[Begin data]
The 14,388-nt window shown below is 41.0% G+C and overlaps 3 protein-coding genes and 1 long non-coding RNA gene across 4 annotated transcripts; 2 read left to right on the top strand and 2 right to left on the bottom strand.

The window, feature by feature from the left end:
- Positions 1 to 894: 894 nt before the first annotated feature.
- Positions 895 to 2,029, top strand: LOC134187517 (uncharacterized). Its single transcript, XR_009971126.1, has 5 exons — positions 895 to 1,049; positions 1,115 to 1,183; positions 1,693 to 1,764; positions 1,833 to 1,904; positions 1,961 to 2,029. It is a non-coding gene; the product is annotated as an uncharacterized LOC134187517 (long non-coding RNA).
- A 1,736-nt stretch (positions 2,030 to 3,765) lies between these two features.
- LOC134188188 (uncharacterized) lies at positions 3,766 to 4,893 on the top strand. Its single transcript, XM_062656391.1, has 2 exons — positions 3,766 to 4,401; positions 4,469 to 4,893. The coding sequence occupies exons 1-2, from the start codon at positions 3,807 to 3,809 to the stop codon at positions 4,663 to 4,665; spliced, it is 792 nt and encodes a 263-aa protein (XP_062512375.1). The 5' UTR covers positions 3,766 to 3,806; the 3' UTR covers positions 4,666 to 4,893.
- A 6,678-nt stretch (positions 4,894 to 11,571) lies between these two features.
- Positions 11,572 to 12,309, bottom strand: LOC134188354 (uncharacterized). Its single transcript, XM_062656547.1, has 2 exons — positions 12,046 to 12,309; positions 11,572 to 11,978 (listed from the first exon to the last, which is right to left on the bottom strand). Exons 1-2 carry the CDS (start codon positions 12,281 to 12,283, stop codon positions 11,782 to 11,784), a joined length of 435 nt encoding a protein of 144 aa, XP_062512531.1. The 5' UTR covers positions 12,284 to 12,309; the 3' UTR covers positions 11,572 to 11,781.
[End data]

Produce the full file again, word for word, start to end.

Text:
The 14,388-nt window shown below is 41.0% G+C and overlaps 3 protein-coding genes and 1 long non-coding RNA gene across 4 annotated transcripts; 2 read left to right on the top strand and 2 right to left on the bottom strand.

The window, feature by feature from the left end:
- Positions 1 to 894: 894 nt before the first annotated feature.
- Positions 895 to 2,029, top strand: LOC134187517 (uncharacterized). Its single transcript, XR_009971126.1, has 5 exons — positions 895 to 1,049; positions 1,115 to 1,183; positions 1,693 to 1,764; positions 1,833 to 1,904; positions 1,961 to 2,029. It is a non-coding gene; the product is annotated as an uncharacterized LOC134187517 (long non-coding RNA).
- A 1,736-nt stretch (positions 2,030 to 3,765) lies between these two features.
- LOC134188188 (uncharacterized) lies at positions 3,766 to 4,893 on the top strand. Its single transcript, XM_062656391.1, has 2 exons — positions 3,766 to 4,401; positions 4,469 to 4,893. The coding sequence occupies exons 1-2, from the start codon at positions 3,807 to 3,809 to the stop codon at positions 4,663 to 4,665; spliced, it is 792 nt and encodes a 263-aa protein (XP_062512375.1). The 5' UTR covers positions 3,766 to 3,806; the 3' UTR covers positions 4,666 to 4,893.
- A 6,678-nt stretch (positions 4,894 to 11,571) lies between these two features.
- Positions 11,572 to 12,309, bottom strand: LOC134188354 (uncharacterized). Its single transcript, XM_062656547.1, has 2 exons — positions 12,046 to 12,309; positions 11,572 to 11,978 (listed from the first exon to the last, which is right to left on the bottom strand). Exons 1-2 carry the CDS (start codon positions 12,281 to 12,283, stop codon positions 11,782 to 11,784), a joined length of 435 nt encoding a protein of 144 aa, XP_062512531.1. The 5' UTR covers positions 12,284 to 12,309; the 3' UTR covers positions 11,572 to 11,781.